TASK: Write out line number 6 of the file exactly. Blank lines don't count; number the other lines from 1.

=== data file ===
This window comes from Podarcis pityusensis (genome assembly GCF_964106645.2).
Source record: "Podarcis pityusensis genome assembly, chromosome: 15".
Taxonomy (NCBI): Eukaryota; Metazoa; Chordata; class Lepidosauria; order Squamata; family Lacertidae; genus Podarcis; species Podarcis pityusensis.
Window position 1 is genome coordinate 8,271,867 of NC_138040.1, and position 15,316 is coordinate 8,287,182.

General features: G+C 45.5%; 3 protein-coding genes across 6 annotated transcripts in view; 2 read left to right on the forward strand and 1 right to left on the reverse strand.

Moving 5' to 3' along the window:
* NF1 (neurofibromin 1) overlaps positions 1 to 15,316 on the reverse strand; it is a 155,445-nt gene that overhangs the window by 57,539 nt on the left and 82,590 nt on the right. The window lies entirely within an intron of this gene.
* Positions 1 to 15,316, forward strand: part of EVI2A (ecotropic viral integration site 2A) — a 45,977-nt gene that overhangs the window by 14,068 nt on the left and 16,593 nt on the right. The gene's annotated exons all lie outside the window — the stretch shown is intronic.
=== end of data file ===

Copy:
Moving 5' to 3' along the window: